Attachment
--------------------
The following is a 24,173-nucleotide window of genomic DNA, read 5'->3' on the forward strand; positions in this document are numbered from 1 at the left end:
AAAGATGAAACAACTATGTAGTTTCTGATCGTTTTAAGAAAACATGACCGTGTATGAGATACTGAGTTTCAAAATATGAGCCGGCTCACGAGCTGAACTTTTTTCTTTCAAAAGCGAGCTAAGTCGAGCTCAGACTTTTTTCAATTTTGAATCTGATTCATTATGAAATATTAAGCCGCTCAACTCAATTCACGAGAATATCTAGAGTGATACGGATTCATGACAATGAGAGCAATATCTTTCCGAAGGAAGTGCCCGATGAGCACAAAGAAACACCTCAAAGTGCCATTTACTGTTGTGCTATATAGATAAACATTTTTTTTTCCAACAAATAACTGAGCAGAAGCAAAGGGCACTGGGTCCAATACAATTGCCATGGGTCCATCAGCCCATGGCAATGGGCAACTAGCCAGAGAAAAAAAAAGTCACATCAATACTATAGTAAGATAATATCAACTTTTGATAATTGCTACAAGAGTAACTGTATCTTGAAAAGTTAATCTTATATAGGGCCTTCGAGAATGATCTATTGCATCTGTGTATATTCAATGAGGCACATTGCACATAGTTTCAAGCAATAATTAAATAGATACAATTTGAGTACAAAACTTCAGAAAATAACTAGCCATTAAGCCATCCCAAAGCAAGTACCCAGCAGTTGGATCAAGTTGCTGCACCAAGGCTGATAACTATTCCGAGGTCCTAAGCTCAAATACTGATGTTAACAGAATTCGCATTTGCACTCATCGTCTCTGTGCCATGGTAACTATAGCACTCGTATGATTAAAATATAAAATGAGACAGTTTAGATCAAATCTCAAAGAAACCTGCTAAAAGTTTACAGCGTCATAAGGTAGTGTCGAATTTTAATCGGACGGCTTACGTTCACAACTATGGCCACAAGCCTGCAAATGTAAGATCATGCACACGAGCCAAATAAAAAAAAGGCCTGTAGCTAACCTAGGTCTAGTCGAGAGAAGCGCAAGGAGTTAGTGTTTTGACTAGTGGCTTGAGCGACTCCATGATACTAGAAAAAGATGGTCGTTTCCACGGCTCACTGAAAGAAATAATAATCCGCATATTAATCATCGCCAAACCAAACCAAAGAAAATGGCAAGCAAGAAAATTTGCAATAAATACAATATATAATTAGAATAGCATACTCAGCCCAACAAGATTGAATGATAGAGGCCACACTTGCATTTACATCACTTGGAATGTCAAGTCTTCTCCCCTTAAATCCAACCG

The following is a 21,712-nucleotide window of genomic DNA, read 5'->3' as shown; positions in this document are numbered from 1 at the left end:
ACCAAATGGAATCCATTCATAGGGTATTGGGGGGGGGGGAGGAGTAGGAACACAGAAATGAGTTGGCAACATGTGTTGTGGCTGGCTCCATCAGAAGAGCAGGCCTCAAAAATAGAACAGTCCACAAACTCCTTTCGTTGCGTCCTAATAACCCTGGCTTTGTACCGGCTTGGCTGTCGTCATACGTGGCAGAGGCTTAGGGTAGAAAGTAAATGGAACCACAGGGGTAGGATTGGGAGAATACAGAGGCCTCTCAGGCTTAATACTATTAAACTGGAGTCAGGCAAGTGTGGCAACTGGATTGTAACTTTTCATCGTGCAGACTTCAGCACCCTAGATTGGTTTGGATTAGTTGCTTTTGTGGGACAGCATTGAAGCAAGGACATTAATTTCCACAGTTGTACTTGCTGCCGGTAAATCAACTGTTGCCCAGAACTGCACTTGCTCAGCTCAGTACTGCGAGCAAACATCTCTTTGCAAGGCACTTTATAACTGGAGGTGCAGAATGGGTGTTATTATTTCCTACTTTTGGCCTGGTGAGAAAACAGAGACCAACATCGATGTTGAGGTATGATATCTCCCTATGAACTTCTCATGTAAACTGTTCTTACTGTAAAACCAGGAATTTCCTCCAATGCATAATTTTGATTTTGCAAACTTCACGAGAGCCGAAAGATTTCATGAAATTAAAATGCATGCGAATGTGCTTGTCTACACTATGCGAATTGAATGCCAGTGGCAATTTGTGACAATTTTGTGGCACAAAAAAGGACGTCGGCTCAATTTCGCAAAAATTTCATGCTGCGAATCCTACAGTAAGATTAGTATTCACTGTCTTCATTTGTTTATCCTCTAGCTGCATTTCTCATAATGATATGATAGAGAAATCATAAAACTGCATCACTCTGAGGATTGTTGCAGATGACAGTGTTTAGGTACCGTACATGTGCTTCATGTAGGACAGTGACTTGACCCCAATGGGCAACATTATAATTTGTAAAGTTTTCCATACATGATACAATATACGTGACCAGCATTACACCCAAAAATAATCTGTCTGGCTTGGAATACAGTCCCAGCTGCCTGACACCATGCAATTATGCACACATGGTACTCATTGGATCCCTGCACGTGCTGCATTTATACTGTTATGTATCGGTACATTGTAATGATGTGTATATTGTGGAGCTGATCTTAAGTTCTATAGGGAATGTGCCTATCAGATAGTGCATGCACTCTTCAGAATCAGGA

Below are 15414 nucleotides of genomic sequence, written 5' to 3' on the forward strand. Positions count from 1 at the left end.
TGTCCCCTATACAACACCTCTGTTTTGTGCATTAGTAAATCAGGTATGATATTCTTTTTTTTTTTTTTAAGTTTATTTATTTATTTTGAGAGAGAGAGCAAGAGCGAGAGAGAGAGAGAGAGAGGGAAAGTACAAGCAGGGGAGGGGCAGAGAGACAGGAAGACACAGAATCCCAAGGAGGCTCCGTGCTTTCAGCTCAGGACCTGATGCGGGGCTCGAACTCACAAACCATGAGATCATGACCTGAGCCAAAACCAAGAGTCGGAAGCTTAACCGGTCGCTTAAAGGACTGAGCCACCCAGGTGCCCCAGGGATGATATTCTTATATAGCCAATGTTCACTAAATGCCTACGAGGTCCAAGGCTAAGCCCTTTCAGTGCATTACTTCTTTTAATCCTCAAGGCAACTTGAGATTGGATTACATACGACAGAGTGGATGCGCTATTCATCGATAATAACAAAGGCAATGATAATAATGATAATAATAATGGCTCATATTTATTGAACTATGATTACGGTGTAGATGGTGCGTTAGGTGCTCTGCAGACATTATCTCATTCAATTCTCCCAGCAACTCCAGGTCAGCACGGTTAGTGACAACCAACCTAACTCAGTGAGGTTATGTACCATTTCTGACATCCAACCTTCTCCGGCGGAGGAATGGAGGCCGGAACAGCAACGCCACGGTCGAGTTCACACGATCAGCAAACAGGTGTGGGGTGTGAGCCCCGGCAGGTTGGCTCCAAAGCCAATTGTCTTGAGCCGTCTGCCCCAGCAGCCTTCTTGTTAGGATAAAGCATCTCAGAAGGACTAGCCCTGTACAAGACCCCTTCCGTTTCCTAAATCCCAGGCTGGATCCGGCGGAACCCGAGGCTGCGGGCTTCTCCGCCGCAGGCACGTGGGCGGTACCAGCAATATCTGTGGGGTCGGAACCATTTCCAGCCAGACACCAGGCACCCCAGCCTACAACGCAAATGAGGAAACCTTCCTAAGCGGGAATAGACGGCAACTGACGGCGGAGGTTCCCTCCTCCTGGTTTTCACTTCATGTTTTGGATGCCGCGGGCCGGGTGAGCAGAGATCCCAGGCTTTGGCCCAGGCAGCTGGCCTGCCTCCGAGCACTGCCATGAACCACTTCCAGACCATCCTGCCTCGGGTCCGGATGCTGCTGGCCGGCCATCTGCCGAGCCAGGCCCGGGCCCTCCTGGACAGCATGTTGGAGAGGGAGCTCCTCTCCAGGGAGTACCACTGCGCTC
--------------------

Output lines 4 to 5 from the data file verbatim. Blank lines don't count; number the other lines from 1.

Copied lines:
ACCAAATGGAATCCATTCATAGGGTATTGGGGGGGGGGGAGGAGTAGGAACACAGAAATGAGTTGGCAACATGTGTTGTGGCTGGCTCCATCAGAAGAGCAGGCCTCAAAAATAGAACAGTCCACAAACTCCTTTCGTTGCGTCCTAATAACCCTGGCTTTGTACCGGCTTGGCTGTCGTCATACGTGGCAGAGGCTTAGGGTAGAAAGTAAATGGAACCACAGGGGTAGGATTGGGAGAATACAGAGGCCTCTCAGGCTTAATACTATTAAACTGGAGTCAGGCAAGTGTGGCAACTGGATTGTAACTTTTCATCGTGCAGACTTCAGCACCCTAGATTGGTTTGGATTAGTTGCTTTTGTGGGACAGCATTGAAGCAAGGACATTAATTTCCACAGTTGTACTTGCTGCCGGTAAATCAACTGTTGCCCAGAACTGCACTTGCTCAGCTCAGTACTGCGAGCAAACATCTCTTTGCAAGGCACTTTATAACTGGAGGTGCAGAATGGGTGTTATTATTTCCTACTTTTGGCCTGGTGAGAAAACAGAGACCAACATCGATGTTGAGGTATGATATCTCCCTATGAACTTCTCATGTAAACTGTTCTTACTGTAAAACCAGGAATTTCCTCCAATGCATAATTTTGATTTTGCAAACTTCACGAGAGCCGAAAGATTTCATGAAATTAAAATGCATGCGAATGTGCTTGTCTACACTATGCGAATTGAATGCCAGTGGCAATTTGTGACAATTTTGTGGCACAAAAAAGGACGTCGGCTCAATTTCGCAAAAATTTCATGCTGCGAATCCTACAGTAAGATTAGTATTCACTGTCTTCATTTGTTTATCCTCTAGCTGCATTTCTCATAATGATATGATAGAGAAATCATAAAACTGCATCACTCTGAGGATTGTTGCAGATGACAGTGTTTAGGTACCGTACATGTGCTTCATGTAGGACAGTGACTTGACCCCAATGGGCAACATTATAATTTGTAAAGTTTTCCATACATGATACAATATACGTGACCAGCATTACACCCAAAAATAATCTGTCTGGCTTGGAATACAGTCCCAGCTGCCTGACACCATGCAATTATGCACACATGGTACTCATTGGATCCCTGCACGTGCTGCATTTATACTGTTATGTATCGGTACATTGTAATGATGTGTATATTGTGGAGCTGATCTTAAGTTCTATAGGGAATGTGCCTATCAGATAGTGCATGCACTCTTCAGAATCAGGA

Below are 15414 nucleotides of genomic sequence, written 5' to 3' on the forward strand. Positions count from 1 at the left end.